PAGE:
What makes me feel really sad is not that I am a sick old man and every part of my body is aching. Nor is it the thought that I am going to die sooner than one may hope.
It is my son’s assurance that his youth will last forever.
Victor is a Russian that could be thought of as a literary anglophile.
I’m still here, you know. Even through these misty eyes, I still see.
But when you look, you see an old person sitting in a chair, unable to speak,
the times I played and danced and laughed
Why don’t you see me?
you should still see
Henry would like to be great at everything but never will be.
She was a girl. Big smile, lots of friends, big demands, bigger expectations.
She went to see the world to find herself. She had to fight to keep that smile big, make new friends, reduce her needs and realise that dreams are not always real.
She is a woman now.
Alidiane is an English language student in Dublin, Ireland. Originally, she’s from Brazil.
In a village just outside Llandudno, I went up to the owner of a bookshop, me a young lad, and declared how much I’d love his job.
He looked at me first in scorn, then in pitiable sadness, his face crinkled like the edges of one of his browning paperbacks.
Harris Coverley lives in Manchester, England, where he works as a teaching assistant. He has had short fiction published in Disclaimer Magazine, Microfiction Monday Magazine, The Drabble, and 50-Word Stories.
She promised to save me a seat.
“I’ll drape my sweater over the chair next to mine.”
I’ve looked every where and can’t find her. The only sweater I see is on a chair beside a little blonde girl.
Estelle has white hair
Maybe she didn’t make it into heaven.
Candace hopes someone will save her a seat.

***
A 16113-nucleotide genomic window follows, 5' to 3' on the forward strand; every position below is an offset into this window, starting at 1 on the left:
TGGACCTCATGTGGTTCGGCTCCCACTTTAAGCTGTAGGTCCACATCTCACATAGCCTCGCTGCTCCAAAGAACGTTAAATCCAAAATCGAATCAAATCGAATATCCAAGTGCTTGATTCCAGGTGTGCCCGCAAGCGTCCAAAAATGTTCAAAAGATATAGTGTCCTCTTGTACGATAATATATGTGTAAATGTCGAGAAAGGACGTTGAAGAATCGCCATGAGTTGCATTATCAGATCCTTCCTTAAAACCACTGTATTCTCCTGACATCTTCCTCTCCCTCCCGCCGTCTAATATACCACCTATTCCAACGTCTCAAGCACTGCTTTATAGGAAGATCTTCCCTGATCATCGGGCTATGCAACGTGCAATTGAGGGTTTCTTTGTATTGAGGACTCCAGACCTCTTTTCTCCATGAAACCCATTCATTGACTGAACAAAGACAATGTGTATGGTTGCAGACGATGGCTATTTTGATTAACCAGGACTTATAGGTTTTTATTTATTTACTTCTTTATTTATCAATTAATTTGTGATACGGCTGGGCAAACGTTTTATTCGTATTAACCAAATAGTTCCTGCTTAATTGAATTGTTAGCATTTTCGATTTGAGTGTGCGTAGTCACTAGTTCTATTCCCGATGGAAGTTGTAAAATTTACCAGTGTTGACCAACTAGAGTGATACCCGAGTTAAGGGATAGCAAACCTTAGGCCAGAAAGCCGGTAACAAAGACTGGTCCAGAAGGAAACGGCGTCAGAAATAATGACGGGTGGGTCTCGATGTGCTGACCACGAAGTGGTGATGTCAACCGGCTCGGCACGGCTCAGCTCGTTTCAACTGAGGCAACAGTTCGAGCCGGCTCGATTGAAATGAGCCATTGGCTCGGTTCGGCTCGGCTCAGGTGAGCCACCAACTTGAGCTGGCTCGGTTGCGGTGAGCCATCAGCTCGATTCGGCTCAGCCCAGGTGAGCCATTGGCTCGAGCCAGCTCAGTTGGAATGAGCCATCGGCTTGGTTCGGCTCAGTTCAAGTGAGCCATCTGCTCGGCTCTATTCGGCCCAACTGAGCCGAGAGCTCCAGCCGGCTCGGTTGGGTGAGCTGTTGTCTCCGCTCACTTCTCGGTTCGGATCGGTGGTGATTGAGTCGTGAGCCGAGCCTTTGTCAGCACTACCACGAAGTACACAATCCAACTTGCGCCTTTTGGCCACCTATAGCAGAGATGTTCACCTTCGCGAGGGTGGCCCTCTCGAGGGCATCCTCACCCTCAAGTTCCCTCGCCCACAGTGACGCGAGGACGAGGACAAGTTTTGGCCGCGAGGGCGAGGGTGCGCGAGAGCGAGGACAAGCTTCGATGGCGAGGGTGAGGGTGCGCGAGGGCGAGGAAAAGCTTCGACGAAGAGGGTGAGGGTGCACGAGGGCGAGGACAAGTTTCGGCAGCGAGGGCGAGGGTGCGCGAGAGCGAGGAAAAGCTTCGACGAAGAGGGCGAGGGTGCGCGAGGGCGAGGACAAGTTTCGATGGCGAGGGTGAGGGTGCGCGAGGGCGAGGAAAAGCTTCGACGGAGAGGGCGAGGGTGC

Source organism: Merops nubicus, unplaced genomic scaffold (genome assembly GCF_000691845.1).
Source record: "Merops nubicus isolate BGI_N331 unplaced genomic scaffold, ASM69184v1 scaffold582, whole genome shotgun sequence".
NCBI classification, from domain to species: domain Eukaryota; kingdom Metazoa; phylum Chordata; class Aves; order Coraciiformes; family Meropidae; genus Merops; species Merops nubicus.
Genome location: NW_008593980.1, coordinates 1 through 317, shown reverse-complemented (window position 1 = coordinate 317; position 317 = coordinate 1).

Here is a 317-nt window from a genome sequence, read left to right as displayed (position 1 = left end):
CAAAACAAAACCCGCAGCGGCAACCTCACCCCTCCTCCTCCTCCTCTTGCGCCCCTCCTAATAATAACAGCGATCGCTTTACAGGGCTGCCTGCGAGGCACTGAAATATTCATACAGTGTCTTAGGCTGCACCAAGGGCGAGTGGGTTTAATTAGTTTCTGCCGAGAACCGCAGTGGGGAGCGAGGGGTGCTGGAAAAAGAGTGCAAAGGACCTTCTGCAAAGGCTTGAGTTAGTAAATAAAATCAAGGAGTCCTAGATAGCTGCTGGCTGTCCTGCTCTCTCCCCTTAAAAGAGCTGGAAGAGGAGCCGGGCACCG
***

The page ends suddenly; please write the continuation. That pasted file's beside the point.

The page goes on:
“My house, my rules!” he’d roared.
My legs complain of the extended sitting of the journey, the chill no one else seems to acknowledge, the vibrations of the traffic.
Deposited among chaos and unconcern by a cabbie who’d taken money I’d put aside for a meal, I reappraise father’s “tyranny”.
Irish writer Perry McDaid lives in Derry under the brooding brows of Donegal hills which he occasionally hikes in search of druidic inspiration.
The chauffeur dropped Lila off by the barbershop with the twirling pole, next to Daddy’s law office. Her lunch money was still in her pocket.
She hated her long chestnut hair, the tangles, the velvet hairbands from Grandmother.
Mama would scream.
Lila went inside. She gave the barber her money.
Megan Abrahams is a Los Angeles-based writer / art critic and artist. A contributing writer for Art Ltd. Magazine, ArtPulse Magazine, Fabrik Magazine, LOST WKND and WhiteHot Magazine of Contemporary Art, she is currently writing her first novel. Sporadic updates appear on her blog.
September raged outside, violent bursts of russet and gold. Her tiny hand made a fist around my finger. “We’re in this together,” she said without words.
Different hospital. Different decade. The ache is deep and I am sinking. Papery fingers entwined. “We’re in this together,” she says without words.
Alison has been writing since she was old enough to hold a pen. Her first story was a horrible island romance scribbled at the tender age of eight. She has recently been featured in Firewords Quarterly and Journeyman Magazine and hopes to one day remain seated long enough to produce a novel.
What ever happened
To that little boy blue?
He grew up under the sun,
He could fly a kite high,
Skin his knees,
Feel the green grass.
A cool breeze,
Under the trees,
Under the stars.
Yes you, that’s the one.
What’s become of you
Little boy blue?
Patrick loves to climb trees and fly kites.
That summer smelled like burning ants.
“C’mon, give your old man a hug,” he said, struggling to sit up straight amongst white sheets. I could feel his bones when I wrapped my arms around his tired body.
The ants squirmed under my magnifying class, but I was a merciless god.
Regina Solomond is a writer from Wexford, Pennsylvania. She is inspired by the oddities of the world and the strange people living in it.